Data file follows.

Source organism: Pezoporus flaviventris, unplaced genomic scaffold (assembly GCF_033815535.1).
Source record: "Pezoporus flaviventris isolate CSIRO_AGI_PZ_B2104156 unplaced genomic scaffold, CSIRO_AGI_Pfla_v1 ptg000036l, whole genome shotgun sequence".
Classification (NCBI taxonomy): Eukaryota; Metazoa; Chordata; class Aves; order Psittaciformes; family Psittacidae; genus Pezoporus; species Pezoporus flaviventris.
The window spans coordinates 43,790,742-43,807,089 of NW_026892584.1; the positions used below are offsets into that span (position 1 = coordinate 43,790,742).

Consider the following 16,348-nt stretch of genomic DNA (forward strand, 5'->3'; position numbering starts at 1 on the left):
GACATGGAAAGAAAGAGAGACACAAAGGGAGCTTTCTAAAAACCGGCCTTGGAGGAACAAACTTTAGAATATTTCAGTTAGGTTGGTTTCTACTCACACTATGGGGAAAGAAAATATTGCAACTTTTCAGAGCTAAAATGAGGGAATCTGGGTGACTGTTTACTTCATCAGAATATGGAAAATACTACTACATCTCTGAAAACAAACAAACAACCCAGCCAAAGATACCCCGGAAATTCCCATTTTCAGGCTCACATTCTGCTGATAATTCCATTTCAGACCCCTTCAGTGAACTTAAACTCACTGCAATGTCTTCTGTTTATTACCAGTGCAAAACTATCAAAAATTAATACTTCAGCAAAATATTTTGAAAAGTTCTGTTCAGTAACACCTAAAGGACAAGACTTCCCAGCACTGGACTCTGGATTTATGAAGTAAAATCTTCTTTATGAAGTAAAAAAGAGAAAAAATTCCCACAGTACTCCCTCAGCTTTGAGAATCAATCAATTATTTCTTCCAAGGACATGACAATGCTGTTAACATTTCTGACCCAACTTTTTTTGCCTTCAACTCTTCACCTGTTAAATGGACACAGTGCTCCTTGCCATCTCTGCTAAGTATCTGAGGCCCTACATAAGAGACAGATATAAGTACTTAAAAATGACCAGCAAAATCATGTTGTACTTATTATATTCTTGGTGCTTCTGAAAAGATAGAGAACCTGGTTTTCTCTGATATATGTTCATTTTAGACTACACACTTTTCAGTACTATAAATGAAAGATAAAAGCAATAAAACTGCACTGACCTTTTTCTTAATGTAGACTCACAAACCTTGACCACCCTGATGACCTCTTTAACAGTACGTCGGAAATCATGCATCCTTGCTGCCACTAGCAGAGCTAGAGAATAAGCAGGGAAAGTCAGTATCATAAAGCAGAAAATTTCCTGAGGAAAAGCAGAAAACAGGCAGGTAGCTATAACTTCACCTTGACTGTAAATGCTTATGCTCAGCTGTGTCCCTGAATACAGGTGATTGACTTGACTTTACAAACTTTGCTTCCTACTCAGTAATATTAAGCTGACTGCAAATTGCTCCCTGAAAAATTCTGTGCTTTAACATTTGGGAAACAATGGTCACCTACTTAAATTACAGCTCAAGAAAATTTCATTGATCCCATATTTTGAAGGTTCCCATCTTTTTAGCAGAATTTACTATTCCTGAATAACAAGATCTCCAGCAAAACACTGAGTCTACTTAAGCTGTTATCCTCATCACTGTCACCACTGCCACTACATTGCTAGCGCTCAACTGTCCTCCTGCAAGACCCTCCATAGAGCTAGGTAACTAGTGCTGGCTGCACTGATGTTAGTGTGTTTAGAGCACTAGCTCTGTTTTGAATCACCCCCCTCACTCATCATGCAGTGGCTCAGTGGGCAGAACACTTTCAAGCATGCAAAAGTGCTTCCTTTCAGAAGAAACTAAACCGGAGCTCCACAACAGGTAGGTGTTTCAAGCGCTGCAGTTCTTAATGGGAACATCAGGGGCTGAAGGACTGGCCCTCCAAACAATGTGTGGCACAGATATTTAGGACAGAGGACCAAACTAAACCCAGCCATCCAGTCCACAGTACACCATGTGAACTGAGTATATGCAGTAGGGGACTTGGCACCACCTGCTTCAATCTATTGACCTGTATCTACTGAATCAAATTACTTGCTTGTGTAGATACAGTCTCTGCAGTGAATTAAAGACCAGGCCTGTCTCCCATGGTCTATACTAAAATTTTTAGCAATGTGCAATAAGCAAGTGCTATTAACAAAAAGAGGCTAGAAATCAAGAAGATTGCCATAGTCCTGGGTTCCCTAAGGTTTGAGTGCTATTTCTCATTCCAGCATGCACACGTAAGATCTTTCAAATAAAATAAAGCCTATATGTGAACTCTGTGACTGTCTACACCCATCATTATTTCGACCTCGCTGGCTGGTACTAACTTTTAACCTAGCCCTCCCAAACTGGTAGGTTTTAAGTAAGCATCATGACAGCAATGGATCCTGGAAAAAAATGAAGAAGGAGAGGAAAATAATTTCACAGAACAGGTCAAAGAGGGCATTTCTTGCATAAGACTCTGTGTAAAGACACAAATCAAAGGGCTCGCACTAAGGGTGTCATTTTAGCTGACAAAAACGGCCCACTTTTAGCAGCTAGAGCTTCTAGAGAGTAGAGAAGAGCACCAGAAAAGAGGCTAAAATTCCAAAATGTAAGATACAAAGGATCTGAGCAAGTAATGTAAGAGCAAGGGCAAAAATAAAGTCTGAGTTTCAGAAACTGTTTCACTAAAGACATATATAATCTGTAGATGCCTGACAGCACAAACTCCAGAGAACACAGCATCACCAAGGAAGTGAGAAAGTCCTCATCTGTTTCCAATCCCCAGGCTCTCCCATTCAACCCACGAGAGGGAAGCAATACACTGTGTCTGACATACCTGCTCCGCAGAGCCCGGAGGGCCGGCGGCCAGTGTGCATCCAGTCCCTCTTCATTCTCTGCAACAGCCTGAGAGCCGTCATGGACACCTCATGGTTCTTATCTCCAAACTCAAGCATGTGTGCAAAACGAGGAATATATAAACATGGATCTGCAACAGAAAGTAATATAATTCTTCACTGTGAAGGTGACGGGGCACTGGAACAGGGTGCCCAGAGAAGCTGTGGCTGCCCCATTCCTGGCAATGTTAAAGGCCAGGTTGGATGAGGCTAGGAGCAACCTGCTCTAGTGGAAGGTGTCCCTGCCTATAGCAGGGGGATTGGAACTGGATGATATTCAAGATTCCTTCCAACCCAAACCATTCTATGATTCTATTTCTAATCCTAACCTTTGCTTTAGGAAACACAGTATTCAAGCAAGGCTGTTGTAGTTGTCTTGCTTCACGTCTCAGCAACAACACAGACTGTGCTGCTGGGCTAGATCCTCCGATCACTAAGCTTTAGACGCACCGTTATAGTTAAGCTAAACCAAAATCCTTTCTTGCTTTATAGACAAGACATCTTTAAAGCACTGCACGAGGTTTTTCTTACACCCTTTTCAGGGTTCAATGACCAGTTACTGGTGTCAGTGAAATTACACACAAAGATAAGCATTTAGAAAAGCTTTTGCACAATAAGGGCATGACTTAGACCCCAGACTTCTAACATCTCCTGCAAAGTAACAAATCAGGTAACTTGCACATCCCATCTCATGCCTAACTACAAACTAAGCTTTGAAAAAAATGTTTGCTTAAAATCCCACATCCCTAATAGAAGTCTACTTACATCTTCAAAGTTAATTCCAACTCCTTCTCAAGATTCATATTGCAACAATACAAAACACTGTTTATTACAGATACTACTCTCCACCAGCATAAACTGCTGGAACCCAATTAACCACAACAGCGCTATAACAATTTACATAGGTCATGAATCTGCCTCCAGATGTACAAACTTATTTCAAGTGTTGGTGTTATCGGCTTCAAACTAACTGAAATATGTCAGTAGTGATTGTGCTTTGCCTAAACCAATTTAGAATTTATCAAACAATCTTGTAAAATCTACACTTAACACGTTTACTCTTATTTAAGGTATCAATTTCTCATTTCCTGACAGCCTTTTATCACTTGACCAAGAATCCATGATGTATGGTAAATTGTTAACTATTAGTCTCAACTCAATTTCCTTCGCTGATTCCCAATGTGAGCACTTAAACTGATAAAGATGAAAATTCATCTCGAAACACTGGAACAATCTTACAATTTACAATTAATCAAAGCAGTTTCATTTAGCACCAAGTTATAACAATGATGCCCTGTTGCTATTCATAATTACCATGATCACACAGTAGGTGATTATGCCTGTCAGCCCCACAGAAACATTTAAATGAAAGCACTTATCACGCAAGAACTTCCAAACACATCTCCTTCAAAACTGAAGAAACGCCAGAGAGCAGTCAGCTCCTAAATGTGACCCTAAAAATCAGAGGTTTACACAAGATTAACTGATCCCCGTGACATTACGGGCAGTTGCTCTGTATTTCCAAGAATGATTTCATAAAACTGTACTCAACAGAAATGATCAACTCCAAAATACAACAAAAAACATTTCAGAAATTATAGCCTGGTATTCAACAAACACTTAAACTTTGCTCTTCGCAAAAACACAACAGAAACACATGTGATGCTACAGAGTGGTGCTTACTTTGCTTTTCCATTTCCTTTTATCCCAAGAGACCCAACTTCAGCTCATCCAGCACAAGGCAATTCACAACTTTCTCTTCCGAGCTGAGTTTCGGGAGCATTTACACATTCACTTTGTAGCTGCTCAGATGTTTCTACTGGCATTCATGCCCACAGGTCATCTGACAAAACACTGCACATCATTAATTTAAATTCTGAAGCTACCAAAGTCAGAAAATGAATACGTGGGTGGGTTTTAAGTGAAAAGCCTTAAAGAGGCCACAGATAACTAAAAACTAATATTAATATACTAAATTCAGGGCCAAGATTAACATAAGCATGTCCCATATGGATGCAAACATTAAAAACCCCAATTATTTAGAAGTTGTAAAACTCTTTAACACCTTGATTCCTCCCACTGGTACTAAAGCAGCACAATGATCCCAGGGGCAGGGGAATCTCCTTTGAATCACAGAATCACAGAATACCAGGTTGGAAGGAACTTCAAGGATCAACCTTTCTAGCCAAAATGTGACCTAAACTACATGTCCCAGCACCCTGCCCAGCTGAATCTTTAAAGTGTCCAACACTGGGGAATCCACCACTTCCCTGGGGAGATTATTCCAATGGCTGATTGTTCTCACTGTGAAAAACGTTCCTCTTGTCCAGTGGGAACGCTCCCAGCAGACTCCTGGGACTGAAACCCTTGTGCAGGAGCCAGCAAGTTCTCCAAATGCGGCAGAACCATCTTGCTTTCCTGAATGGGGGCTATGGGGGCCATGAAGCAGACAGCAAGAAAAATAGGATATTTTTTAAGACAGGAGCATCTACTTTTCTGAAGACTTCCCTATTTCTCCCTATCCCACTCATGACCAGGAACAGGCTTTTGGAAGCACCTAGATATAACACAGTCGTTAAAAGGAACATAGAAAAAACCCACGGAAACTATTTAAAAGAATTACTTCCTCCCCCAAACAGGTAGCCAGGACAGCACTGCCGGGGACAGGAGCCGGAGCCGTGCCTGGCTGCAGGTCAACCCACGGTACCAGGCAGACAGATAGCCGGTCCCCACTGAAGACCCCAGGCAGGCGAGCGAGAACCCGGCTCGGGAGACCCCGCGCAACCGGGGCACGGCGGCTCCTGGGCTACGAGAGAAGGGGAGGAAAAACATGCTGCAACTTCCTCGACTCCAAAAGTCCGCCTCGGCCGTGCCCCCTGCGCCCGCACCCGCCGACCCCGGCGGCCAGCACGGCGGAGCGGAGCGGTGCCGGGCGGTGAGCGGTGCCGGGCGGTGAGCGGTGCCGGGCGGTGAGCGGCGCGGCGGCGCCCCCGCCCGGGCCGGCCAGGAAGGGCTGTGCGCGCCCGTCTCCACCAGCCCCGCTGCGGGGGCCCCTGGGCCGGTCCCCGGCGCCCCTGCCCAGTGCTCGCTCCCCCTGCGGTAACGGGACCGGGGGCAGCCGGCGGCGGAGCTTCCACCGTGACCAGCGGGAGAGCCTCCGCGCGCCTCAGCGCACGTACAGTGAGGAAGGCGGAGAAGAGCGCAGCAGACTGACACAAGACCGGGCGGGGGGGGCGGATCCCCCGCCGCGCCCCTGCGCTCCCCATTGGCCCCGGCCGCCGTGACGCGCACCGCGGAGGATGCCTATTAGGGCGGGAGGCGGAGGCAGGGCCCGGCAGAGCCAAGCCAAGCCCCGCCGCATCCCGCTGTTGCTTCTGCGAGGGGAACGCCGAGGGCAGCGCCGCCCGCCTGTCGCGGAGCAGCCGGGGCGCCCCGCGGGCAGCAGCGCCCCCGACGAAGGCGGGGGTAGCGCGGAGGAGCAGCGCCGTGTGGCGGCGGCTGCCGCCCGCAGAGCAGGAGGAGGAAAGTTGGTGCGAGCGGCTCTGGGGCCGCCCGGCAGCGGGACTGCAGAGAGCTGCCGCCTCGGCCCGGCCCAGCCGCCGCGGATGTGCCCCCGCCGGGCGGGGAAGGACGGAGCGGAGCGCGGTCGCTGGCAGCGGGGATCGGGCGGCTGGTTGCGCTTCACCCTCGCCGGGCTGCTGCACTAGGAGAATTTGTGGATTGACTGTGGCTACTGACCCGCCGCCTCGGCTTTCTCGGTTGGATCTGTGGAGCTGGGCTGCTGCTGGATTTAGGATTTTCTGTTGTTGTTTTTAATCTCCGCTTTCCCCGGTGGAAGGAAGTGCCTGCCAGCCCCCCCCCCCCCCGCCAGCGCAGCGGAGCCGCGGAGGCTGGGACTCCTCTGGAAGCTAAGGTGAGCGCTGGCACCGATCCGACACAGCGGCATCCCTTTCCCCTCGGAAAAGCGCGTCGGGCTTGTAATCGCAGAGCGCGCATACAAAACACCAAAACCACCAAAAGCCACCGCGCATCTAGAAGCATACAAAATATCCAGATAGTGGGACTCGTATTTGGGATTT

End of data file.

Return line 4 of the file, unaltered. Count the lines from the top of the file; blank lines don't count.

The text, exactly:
The window spans coordinates 43,790,742-43,807,089 of NW_026892584.1; the positions used below are offsets into that span (position 1 = coordinate 43,790,742).